Celestium offers a more secure alternative to DACs. With Celestium, the attestation that data is available is backed by the stake of the entire Celestia validator set, meaning if ⅔ of validators provide incorrect information, they can be slashed and potentially lose a large sum of money. This provides a harsh and immediate response, unlike in a DAC where no penalty exists.
Additionally, users can verify the honesty of Celestia by running Data Availability Sampling on the blocks and checking the Quantum Gravity Bridge, which is the trustless 1-way messaging bridge from Celestia to Ethereum. Bridges are typically the most vulnerable part of any solution, so redundancies must be built.
Celestium, along with Danksharding, utilizes data availability sampling (DAS) to verify the non-malicious nature of all data. DAS allows nodes to ensure the availability of a block by downloading random segments and alerting in case any part is missing. This alert system is only one aspect of a DAS mechanism that employs fraud proofs (such as Celestia). In the case of a validity proof DAS mechanism like Danksharding, there is no need for an alert system, as the validity proofs guarantee the correctness of erasure coding and commitments. These mechanisms reduce the risk of concealed block data and ensure numerous nodes randomly inspect the block.
A node randomly samples a block to check its availability. (Source: Vitalik Buterin)
Data sampling is what makes Celestia and Danksharding so secure. At least users know that if corruption happens, they can quickly detect it. In contrast, with the black box of a DAC, there could be corruption for a year, and nobody would realize it.
In contrast to traditional rollups on Ethereum, sovereign rollups function differently. Unlike standard rollups, sovereign rollups do not rely on a set of smart contracts on the layer 1 to validate and append blocks to the canonical chain. Instead, the blocks are published as raw data directly onto the chain, and the nodes on the rollup are responsible for verifying the local fork choice rule to determine the correct chain. This shifts the responsibility for settlement from the layer 1 to the rollup. Unlike traditional rollups, there is no established trust-minimized bridge between a sovereign rollup and Celestia. This can be seen as a negative, as you would want a bridge to be as trust-minimized as possible, but this does give sovereign rollups the advantage of an independent upgrade path through forking. This allows for easier coordination and more secure upgrades than non-sovereign rollups can offer. Technically, we should not consider this a rollup, as a rollup usually implies having a unified settlement and data availability layer. Because of this, sovereign rollups are also referred to simply as sovereign blockchains.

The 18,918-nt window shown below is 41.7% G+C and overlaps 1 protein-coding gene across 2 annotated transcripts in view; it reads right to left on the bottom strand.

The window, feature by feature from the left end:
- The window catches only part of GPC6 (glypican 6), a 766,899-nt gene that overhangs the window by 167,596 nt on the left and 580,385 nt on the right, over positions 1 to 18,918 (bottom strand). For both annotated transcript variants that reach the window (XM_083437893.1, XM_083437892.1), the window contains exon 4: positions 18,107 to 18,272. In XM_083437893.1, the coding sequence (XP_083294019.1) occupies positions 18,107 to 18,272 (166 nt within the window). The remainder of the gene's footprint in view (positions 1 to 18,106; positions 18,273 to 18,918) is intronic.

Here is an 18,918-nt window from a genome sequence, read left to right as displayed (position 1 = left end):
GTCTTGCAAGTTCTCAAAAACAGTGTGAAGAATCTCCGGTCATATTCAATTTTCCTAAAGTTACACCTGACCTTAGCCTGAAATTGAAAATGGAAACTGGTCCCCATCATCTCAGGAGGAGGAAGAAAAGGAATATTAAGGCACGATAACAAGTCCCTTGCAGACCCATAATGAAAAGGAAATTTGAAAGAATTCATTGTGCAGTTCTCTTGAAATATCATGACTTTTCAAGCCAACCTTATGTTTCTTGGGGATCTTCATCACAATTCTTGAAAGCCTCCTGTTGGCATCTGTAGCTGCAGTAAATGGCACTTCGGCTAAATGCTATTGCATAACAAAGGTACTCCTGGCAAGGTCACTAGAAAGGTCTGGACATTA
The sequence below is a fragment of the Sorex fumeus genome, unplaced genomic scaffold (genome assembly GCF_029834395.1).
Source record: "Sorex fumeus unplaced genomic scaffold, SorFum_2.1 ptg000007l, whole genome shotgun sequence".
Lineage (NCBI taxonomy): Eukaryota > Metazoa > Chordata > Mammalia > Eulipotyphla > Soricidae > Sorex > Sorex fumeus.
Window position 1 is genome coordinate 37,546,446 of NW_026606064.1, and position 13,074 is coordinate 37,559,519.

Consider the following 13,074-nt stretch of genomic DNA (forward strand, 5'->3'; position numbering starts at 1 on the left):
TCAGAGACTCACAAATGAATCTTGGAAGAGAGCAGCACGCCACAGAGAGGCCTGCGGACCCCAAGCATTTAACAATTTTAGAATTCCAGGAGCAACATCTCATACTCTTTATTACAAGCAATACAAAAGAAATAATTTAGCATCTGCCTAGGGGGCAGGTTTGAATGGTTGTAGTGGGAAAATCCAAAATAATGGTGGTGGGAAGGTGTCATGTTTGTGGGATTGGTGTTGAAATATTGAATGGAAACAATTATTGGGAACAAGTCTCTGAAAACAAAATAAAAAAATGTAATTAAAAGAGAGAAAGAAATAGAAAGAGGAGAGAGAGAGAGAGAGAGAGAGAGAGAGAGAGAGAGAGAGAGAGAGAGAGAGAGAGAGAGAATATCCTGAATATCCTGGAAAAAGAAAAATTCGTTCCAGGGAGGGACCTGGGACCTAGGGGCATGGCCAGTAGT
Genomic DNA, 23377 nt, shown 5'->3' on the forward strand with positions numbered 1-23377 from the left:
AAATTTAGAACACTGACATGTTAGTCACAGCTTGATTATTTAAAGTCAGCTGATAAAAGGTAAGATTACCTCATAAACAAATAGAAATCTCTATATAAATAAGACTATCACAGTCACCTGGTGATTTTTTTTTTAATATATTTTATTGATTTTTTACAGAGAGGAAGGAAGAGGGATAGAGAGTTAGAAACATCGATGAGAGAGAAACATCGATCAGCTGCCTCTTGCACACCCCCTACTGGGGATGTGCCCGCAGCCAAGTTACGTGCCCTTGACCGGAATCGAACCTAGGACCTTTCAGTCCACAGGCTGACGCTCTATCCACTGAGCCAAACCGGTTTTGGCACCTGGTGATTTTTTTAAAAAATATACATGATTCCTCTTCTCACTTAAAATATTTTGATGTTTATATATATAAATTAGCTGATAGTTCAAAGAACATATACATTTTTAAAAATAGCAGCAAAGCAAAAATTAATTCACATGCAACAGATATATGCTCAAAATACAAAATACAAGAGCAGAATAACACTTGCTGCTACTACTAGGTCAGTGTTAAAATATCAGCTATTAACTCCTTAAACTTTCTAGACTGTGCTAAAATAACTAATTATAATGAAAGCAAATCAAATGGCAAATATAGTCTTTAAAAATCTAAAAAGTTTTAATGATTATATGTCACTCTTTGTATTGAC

To make it easier for developers to create sovereign rollups on Celestia, Celestia has created Rollmint, replacing Tendermint as a consensus mechanism. This enables rollups to publish blocks directly to Celestia instead of going through the Tendermint process. With this design, the community behind the chain has full sovereignty and is not subject to the authority of any other state machine. This sets it apart from communities behind smart contracts or rollups on Ethereum, which are bound by the social consensus of the Ethereum community.
Examples of a Settlement Chain: Fuel, Cevmos, dYmension
The creation of a standalone and modular settlement component is what defines the concept of a settlement rollup. Currently, rollups utilize the Ethereum main chain for settlements, but there are additional solutions apart from this. The Ethereum chain is shared with other non-rollup applications for smart contract transactions, leading to reduced scale and a lack of specialization.
An ideal settlement layer for rollups would only allow rollup smart contracts and simple transfers between rollups while prohibiting or making it expensive for non-rollup applications to settle transactions.